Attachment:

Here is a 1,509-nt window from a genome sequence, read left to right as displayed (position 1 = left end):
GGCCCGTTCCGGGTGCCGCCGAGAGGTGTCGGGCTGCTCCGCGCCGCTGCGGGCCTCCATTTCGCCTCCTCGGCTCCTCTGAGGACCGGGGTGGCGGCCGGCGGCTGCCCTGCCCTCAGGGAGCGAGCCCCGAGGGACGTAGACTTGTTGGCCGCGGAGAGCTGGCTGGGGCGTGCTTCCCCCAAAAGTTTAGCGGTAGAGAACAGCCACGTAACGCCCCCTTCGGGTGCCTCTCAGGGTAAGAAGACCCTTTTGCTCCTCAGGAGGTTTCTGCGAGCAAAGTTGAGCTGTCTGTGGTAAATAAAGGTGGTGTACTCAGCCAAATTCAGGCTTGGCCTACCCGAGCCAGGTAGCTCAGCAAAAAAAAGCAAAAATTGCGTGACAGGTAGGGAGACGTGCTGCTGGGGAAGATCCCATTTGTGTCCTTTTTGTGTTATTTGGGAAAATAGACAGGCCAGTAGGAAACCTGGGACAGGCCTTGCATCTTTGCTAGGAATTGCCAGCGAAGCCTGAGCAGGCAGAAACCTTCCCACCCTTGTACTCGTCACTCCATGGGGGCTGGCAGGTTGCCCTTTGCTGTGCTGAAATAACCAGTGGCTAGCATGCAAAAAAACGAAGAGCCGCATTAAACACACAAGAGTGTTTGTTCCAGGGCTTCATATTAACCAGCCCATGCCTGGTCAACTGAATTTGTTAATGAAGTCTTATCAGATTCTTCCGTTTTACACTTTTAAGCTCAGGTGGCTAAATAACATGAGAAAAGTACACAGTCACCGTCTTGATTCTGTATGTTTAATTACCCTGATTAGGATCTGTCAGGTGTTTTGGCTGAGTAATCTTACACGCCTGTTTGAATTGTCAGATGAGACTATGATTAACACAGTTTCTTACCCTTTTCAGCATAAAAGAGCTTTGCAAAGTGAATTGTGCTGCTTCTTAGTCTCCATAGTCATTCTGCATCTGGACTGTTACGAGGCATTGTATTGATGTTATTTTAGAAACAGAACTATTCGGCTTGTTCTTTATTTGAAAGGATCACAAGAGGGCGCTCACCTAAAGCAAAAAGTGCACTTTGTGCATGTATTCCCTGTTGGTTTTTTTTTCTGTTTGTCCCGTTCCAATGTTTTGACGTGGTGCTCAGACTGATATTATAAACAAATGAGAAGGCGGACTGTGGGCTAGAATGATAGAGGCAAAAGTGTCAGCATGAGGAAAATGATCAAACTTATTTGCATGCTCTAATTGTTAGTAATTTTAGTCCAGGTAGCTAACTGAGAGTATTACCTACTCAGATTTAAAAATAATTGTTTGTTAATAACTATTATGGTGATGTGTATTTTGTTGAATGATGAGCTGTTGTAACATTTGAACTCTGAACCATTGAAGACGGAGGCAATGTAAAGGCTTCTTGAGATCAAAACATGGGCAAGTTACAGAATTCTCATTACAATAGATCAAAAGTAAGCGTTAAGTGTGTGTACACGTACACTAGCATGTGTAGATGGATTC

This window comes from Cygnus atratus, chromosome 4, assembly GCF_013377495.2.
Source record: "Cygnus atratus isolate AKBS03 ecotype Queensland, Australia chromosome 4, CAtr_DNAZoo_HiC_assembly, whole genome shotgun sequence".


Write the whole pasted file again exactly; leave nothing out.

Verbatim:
Here is a 1,509-nt window from a genome sequence, read left to right as displayed (position 1 = left end):
GGCCCGTTCCGGGTGCCGCCGAGAGGTGTCGGGCTGCTCCGCGCCGCTGCGGGCCTCCATTTCGCCTCCTCGGCTCCTCTGAGGACCGGGGTGGCGGCCGGCGGCTGCCCTGCCCTCAGGGAGCGAGCCCCGAGGGACGTAGACTTGTTGGCCGCGGAGAGCTGGCTGGGGCGTGCTTCCCCCAAAAGTTTAGCGGTAGAGAACAGCCACGTAACGCCCCCTTCGGGTGCCTCTCAGGGTAAGAAGACCCTTTTGCTCCTCAGGAGGTTTCTGCGAGCAAAGTTGAGCTGTCTGTGGTAAATAAAGGTGGTGTACTCAGCCAAATTCAGGCTTGGCCTACCCGAGCCAGGTAGCTCAGCAAAAAAAAGCAAAAATTGCGTGACAGGTAGGGAGACGTGCTGCTGGGGAAGATCCCATTTGTGTCCTTTTTGTGTTATTTGGGAAAATAGACAGGCCAGTAGGAAACCTGGGACAGGCCTTGCATCTTTGCTAGGAATTGCCAGCGAAGCCTGAGCAGGCAGAAACCTTCCCACCCTTGTACTCGTCACTCCATGGGGGCTGGCAGGTTGCCCTTTGCTGTGCTGAAATAACCAGTGGCTAGCATGCAAAAAAACGAAGAGCCGCATTAAACACACAAGAGTGTTTGTTCCAGGGCTTCATATTAACCAGCCCATGCCTGGTCAACTGAATTTGTTAATGAAGTCTTATCAGATTCTTCCGTTTTACACTTTTAAGCTCAGGTGGCTAAATAACATGAGAAAAGTACACAGTCACCGTCTTGATTCTGTATGTTTAATTACCCTGATTAGGATCTGTCAGGTGTTTTGGCTGAGTAATCTTACACGCCTGTTTGAATTGTCAGATGAGACTATGATTAACACAGTTTCTTACCCTTTTCAGCATAAAAGAGCTTTGCAAAGTGAATTGTGCTGCTTCTTAGTCTCCATAGTCATTCTGCATCTGGACTGTTACGAGGCATTGTATTGATGTTATTTTAGAAACAGAACTATTCGGCTTGTTCTTTATTTGAAAGGATCACAAGAGGGCGCTCACCTAAAGCAAAAAGTGCACTTTGTGCATGTATTCCCTGTTGGTTTTTTTTTCTGTTTGTCCCGTTCCAATGTTTTGACGTGGTGCTCAGACTGATATTATAAACAAATGAGAAGGCGGACTGTGGGCTAGAATGATAGAGGCAAAAGTGTCAGCATGAGGAAAATGATCAAACTTATTTGCATGCTCTAATTGTTAGTAATTTTAGTCCAGGTAGCTAACTGAGAGTATTACCTACTCAGATTTAAAAATAATTGTTTGTTAATAACTATTATGGTGATGTGTATTTTGTTGAATGATGAGCTGTTGTAACATTTGAACTCTGAACCATTGAAGACGGAGGCAATGTAAAGGCTTCTTGAGATCAAAACATGGGCAAGTTACAGAATTCTCATTACAATAGATCAAAAGTAAGCGTTAAGTGTGTGTACACGTACACTAGCATGTGTAGATGGATTC

This window comes from Cygnus atratus, chromosome 4, assembly GCF_013377495.2.
Source record: "Cygnus atratus isolate AKBS03 ecotype Queensland, Australia chromosome 4, CAtr_DNAZoo_HiC_assembly, whole genome shotgun sequence".